When do you get a timetable ?

(22 Posts)
Oodlives Sun 13-Jul-14 21:58:15

I'm starting in September and I've found induction week on the website but is it that week I'll get a timetable?
I'm going to be juggling travelling/children /dh shifts so it would be useful to know when I'll need late/early cover.

NK5BM3 Sun 13-Jul-14 22:18:51

The timetables are already set for the academics. You may try and email the student office of your dept to see if they will give you sight of it. The
Issue is the seminars. So they may already know that say you will have intro to economics on Tuesday at 9am but you (and they) won't know when your seminar for that lecture might be. There may be up to 20 different classes that you may be signed up to so it depends on whether they will be sympathetic to your situation and give you 'first dibs' on scheduling or whether they will say 'tough luck' - you are a full time student and this is your schedule.

Oodlives Mon 14-Jul-14 06:36:30

Thanks I've no limitations as such but dh can alter his shifts around me so it would be useful to know in advance as he needs a months notice. They've told me it's over 4 days in year 1 and 3 in year 2/3 plus study time which will mainly be done from home.

sashh Mon 14-Jul-14 08:17:45

It depends on the course.

I've been given a full timetable for a course at induction, but I have also done courses with options, in that case you get a list of units/modules with times and you select the ones you want (or in some cases need) to do.

Jenijena Mon 14-Jul-14 08:46:28

Not all university timetables will be set yet BUT contact the student office and let them know you're waiting...

PiratePanda Mon 14-Jul-14 09:08:03

I'm an academic. We haven't got our timetables yet!!!! They should be in place by the beginning of September.

Higheredserf Mon 14-Jul-14 09:18:23

DH and I have worked in five different Universities between us.

The finalised timetable is not usually given to staff until about one to two weeks before the start of term. Though a draft timetable is usually given out a month or so before.

It is a problem for staff and students, especially students that need to work quite a few hours and need to know when they are available.

My advice is get to know your student handbook the written down rules and regs as some staff have their own interpretation.

NK5BM3 Mon 14-Jul-14 09:20:10

Oh wow really? I'm an academic and I've got my timetable already. Thank God. I've already got things booked in till end of the year (heck, I've already booked a graduand dinner for end of spring term!!) but it's useful to know what's happening....

Higheredserf Mon 14-Jul-14 09:40:05

Maybe we were just unlucky, one of the places I worked had the most shambolic administration possible.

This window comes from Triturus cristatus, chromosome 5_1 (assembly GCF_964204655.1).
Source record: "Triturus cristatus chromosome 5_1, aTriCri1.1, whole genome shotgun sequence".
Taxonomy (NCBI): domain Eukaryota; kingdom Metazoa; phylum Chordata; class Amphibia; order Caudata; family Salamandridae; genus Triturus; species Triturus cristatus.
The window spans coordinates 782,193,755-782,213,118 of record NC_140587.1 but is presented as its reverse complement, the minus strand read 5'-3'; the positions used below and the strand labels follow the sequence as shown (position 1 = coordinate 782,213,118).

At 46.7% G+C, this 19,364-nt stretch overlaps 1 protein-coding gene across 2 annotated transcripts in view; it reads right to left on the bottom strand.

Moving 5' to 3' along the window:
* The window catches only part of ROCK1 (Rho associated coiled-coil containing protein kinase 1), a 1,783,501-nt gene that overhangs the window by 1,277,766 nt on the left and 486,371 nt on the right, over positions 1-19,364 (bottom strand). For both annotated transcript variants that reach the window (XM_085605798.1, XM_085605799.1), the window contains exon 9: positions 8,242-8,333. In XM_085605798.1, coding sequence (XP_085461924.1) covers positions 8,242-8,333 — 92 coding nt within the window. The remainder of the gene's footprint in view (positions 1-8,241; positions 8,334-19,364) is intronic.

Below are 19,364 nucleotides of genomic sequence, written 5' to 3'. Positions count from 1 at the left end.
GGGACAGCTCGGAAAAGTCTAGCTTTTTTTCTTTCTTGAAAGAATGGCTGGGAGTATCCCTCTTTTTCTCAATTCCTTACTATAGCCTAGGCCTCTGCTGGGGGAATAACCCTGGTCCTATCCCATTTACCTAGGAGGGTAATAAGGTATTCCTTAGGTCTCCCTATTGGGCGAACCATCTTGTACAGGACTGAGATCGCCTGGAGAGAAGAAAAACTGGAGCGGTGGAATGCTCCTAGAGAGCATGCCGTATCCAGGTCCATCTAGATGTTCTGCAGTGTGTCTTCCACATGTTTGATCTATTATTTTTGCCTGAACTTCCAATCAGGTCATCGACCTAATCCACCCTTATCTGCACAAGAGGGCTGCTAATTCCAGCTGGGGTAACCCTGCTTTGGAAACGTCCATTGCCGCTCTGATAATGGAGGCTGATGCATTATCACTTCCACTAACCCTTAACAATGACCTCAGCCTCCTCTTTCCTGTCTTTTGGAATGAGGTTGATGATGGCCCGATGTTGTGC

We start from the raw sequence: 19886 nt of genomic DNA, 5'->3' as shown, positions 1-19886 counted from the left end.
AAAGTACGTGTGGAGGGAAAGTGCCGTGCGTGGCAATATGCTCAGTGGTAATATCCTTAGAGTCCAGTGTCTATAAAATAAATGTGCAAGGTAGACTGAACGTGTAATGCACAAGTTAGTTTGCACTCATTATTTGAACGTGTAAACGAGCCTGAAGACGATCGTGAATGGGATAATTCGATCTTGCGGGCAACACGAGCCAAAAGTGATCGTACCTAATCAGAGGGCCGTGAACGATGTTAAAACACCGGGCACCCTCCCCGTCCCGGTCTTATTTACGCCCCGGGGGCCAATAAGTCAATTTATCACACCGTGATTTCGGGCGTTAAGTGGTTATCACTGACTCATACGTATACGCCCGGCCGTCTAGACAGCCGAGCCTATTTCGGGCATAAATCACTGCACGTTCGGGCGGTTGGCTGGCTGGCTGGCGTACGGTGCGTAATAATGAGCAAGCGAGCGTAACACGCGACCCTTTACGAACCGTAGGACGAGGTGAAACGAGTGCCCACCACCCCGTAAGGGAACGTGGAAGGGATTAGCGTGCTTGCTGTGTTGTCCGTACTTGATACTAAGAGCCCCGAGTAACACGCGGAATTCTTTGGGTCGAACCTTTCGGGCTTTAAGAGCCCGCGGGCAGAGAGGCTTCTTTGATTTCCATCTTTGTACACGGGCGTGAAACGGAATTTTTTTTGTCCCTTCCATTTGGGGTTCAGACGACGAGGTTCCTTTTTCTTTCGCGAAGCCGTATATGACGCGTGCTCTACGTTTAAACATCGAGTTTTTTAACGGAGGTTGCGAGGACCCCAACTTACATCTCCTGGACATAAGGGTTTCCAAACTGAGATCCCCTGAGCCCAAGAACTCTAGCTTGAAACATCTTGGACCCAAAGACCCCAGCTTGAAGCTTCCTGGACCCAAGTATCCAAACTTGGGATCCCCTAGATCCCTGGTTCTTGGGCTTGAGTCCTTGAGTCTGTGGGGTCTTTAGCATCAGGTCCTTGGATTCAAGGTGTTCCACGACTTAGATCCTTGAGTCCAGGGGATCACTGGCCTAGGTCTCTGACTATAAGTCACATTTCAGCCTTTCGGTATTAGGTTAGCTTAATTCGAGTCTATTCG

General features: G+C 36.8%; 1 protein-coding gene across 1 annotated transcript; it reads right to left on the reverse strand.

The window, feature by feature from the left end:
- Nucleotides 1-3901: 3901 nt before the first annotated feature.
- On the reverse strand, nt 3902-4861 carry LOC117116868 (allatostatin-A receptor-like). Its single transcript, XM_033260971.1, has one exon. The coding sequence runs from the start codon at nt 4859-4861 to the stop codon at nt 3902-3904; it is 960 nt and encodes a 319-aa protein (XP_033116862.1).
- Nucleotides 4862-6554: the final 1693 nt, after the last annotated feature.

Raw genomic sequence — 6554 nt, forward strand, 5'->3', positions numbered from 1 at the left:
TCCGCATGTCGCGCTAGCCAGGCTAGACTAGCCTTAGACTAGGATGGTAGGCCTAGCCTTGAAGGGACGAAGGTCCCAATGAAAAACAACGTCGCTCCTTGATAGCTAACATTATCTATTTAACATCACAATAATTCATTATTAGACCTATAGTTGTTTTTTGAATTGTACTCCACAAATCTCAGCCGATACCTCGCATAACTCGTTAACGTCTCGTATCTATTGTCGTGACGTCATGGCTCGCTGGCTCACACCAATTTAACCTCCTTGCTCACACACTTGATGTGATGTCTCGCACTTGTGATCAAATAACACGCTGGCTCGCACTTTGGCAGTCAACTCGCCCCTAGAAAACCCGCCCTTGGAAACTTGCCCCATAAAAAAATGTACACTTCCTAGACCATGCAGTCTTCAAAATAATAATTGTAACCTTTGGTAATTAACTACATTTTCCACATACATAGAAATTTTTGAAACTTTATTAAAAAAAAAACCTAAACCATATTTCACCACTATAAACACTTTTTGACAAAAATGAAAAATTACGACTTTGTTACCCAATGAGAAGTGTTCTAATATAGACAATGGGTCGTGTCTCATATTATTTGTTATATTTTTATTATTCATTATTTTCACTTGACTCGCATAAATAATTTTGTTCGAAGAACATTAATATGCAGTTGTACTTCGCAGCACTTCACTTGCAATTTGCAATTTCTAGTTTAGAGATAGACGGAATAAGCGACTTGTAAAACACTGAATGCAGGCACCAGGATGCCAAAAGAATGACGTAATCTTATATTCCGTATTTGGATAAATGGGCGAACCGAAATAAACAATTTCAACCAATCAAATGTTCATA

NK5BM3 Mon 14-Jul-14 10:02:46

Hi serf (love the nickname!)
I thought we were shambolic! We don't have much admin support, or rather, we have admin support that's mostly student focused but none for academics. I don't mean I need someone to do my photocopying or write my letters (!!) but sometimes, when one runs big programmes deemed of significance to the school/university, it would be nice not to have to ring round bus companies, or scour buffet menus for quotes!! grin

AliceInSandwichLand Mon 14-Jul-14 10:09:18

I'm really struggling with this too. I'm starting a part time MA in September while continuing to work part time as a vet, and I really need to know which days I'll be at the university, now, so we can arrange cover at work. I'm amazed it's not all out months ago in this day and age - professional courses give out the dates months and months in advance! Surely it must be a problem for the academics themselves, too?

UptheChimney Mon 14-Jul-14 11:13:11

Don't have my timetable yet. It's an extraordinarily complicated thing, and is usually done for the whole University and takes a lot of time. Because it's so complex, admins don't like to make changes, so if you can find last year's timetable they will give you an idea of what you'll be doing.

But don't rely on them to replicate exactly the previous years.

uiler123 Tue 15-Jul-14 14:32:10

Our timetables cannot be finalised until August because of the uncertainty in first year student numbers. This uncertainly mostly affects the usages of the large lecture theatres - first year classes being the largest - but has knock-on effects since first year lecturers also teach other classes and can't be scheduled to be in two places at once.

chemenger Tue 15-Jul-14 15:27:00